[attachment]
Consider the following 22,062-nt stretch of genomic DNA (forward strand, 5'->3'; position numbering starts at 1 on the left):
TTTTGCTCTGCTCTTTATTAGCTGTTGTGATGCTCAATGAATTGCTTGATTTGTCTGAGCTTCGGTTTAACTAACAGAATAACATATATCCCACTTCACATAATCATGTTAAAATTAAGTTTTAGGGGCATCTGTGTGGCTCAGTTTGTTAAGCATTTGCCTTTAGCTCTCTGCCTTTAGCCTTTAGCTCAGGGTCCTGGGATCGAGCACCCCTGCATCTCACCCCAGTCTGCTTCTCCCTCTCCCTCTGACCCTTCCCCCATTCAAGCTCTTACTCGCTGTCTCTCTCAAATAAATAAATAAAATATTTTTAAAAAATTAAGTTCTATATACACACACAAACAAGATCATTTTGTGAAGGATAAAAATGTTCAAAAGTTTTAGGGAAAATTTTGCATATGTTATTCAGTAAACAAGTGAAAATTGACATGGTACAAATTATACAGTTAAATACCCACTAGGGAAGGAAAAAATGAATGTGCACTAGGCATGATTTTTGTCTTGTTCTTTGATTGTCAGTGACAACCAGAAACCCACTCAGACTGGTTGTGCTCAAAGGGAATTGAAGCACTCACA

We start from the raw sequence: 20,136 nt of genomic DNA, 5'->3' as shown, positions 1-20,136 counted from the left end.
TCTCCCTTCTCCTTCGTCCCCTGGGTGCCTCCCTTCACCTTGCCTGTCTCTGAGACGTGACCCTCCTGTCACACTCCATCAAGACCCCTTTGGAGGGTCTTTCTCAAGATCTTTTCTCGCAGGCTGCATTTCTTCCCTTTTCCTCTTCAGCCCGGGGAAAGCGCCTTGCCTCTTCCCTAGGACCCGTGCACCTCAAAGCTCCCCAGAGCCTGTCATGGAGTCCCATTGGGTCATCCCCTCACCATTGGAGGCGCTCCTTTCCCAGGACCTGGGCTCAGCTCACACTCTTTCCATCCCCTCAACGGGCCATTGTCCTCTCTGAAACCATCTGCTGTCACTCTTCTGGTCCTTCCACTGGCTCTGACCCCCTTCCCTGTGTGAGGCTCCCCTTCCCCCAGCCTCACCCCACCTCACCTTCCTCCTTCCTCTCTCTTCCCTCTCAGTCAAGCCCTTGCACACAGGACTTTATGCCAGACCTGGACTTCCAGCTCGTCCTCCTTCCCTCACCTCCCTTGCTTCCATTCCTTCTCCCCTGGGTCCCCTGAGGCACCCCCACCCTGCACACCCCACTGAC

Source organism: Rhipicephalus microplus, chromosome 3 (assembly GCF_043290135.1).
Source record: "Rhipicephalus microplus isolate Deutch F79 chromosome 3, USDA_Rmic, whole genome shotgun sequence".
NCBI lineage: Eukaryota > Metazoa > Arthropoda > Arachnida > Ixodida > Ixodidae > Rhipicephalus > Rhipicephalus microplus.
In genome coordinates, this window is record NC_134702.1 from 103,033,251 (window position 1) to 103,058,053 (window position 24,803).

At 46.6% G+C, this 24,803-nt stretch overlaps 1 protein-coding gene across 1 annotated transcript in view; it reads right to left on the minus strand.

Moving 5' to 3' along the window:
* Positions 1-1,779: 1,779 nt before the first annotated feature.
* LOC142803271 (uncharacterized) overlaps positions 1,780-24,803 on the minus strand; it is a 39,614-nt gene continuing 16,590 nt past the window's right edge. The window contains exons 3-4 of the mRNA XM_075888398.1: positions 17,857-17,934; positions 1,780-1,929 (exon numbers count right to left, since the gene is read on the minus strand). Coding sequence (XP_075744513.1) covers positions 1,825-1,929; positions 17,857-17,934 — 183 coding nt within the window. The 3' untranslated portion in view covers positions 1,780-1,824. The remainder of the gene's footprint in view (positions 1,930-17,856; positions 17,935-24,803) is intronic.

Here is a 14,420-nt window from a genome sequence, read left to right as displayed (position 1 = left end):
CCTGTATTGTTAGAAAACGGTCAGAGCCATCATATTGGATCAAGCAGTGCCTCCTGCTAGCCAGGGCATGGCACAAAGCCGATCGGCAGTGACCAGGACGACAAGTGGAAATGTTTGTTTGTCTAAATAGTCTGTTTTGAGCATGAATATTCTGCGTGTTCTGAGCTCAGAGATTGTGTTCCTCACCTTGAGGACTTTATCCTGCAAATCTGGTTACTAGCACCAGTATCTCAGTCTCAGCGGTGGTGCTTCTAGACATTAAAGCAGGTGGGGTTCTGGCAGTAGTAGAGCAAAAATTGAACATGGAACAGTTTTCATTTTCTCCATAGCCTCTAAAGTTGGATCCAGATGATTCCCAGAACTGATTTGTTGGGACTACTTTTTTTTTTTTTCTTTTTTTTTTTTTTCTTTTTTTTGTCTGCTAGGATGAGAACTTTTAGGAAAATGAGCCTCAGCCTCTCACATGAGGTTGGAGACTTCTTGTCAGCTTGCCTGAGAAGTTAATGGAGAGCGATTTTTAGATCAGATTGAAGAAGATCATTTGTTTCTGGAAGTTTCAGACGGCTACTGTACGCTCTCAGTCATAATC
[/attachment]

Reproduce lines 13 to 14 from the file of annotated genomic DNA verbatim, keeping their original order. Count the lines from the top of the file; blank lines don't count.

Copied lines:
Here is a 14,420-nt window from a genome sequence, read left to right as displayed (position 1 = left end):
CCTGTATTGTTAGAAAACGGTCAGAGCCATCATATTGGATCAAGCAGTGCCTCCTGCTAGCCAGGGCATGGCACAAAGCCGATCGGCAGTGACCAGGACGACAAGTGGAAATGTTTGTTTGTCTAAATAGTCTGTTTTGAGCATGAATATTCTGCGTGTTCTGAGCTCAGAGATTGTGTTCCTCACCTTGAGGACTTTATCCTGCAAATCTGGTTACTAGCACCAGTATCTCAGTCTCAGCGGTGGTGCTTCTAGACATTAAAGCAGGTGGGGTTCTGGCAGTAGTAGAGCAAAAATTGAACATGGAACAGTTTTCATTTTCTCCATAGCCTCTAAAGTTGGATCCAGATGATTCCCAGAACTGATTTGTTGGGACTACTTTTTTTTTTTTTCTTTTTTTTTTTTTTCTTTTTTTTGTCTGCTAGGATGAGAACTTTTAGGAAAATGAGCCTCAGCCTCTCACATGAGGTTGGAGACTTCTTGTCAGCTTGCCTGAGAAGTTAATGGAGAGCGATTTTTAGATCAGATTGAAGAAGATCATTTGTTTCTGGAAGTTTCAGACGGCTACTGTACGCTCTCAGTCATAATC